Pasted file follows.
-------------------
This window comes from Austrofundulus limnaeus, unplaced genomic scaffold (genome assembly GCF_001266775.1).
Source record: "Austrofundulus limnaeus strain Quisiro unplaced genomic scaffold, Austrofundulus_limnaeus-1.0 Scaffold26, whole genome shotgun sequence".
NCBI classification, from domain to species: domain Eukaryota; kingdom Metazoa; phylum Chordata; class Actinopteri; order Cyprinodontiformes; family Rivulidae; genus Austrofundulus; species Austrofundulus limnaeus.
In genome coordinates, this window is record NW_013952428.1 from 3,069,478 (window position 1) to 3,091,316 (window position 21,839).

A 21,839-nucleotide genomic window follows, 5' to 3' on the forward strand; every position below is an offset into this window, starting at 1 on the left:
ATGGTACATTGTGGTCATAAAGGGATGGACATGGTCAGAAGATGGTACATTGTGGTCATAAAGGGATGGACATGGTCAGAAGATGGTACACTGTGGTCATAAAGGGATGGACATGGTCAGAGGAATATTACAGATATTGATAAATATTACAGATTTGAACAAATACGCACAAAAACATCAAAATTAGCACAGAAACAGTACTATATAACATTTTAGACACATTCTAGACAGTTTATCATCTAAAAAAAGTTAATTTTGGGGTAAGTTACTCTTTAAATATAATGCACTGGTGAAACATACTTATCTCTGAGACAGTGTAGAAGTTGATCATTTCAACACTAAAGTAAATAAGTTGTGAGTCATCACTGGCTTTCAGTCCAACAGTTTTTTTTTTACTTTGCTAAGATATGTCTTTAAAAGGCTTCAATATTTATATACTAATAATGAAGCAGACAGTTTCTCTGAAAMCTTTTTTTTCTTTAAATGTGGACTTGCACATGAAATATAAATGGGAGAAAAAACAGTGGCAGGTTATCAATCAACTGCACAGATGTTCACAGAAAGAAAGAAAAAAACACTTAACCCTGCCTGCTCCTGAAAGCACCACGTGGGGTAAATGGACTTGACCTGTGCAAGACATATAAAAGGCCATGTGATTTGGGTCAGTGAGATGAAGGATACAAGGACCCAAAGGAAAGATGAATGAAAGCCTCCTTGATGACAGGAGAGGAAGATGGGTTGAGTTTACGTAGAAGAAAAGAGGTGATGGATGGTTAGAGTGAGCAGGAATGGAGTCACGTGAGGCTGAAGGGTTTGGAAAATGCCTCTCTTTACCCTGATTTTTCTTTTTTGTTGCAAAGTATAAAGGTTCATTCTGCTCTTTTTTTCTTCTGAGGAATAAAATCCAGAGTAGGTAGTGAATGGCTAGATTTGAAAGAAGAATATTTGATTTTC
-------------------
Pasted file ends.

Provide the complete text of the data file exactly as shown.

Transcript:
This window comes from Austrofundulus limnaeus, unplaced genomic scaffold (genome assembly GCF_001266775.1).
Source record: "Austrofundulus limnaeus strain Quisiro unplaced genomic scaffold, Austrofundulus_limnaeus-1.0 Scaffold26, whole genome shotgun sequence".
NCBI classification, from domain to species: domain Eukaryota; kingdom Metazoa; phylum Chordata; class Actinopteri; order Cyprinodontiformes; family Rivulidae; genus Austrofundulus; species Austrofundulus limnaeus.
In genome coordinates, this window is record NW_013952428.1 from 3,069,478 (window position 1) to 3,091,316 (window position 21,839).

A 21,839-nucleotide genomic window follows, 5' to 3' on the forward strand; every position below is an offset into this window, starting at 1 on the left:
ATGGTACATTGTGGTCATAAAGGGATGGACATGGTCAGAAGATGGTACATTGTGGTCATAAAGGGATGGACATGGTCAGAAGATGGTACACTGTGGTCATAAAGGGATGGACATGGTCAGAGGAATATTACAGATATTGATAAATATTACAGATTTGAACAAATACGCACAAAAACATCAAAATTAGCACAGAAACAGTACTATATAACATTTTAGACACATTCTAGACAGTTTATCATCTAAAAAAAGTTAATTTTGGGGTAAGTTACTCTTTAAATATAATGCACTGGTGAAACATACTTATCTCTGAGACAGTGTAGAAGTTGATCATTTCAACACTAAAGTAAATAAGTTGTGAGTCATCACTGGCTTTCAGTCCAACAGTTTTTTTTTTACTTTGCTAAGATATGTCTTTAAAAGGCTTCAATATTTATATACTAATAATGAAGCAGACAGTTTCTCTGAAAMCTTTTTTTTCTTTAAATGTGGACTTGCACATGAAATATAAATGGGAGAAAAAACAGTGGCAGGTTATCAATCAACTGCACAGATGTTCACAGAAAGAAAGAAAAAAACACTTAACCCTGCCTGCTCCTGAAAGCACCACGTGGGGTAAATGGACTTGACCTGTGCAAGACATATAAAAGGCCATGTGATTTGGGTCAGTGAGATGAAGGATACAAGGACCCAAAGGAAAGATGAATGAAAGCCTCCTTGATGACAGGAGAGGAAGATGGGTTGAGTTTACGTAGAAGAAAAGAGGTGATGGATGGTTAGAGTGAGCAGGAATGGAGTCACGTGAGGCTGAAGGGTTTGGAAAATGCCTCTCTTTACCCTGATTTTTCTTTTTTGTTGCAAAGTATAAAGGTTCATTCTGCTCTTTTTTTCTTCTGAGGAATAAAATCCAGAGTAGGTAGTGAATGGCTAGATTTGAAAGAAGAATATTTGATTTTC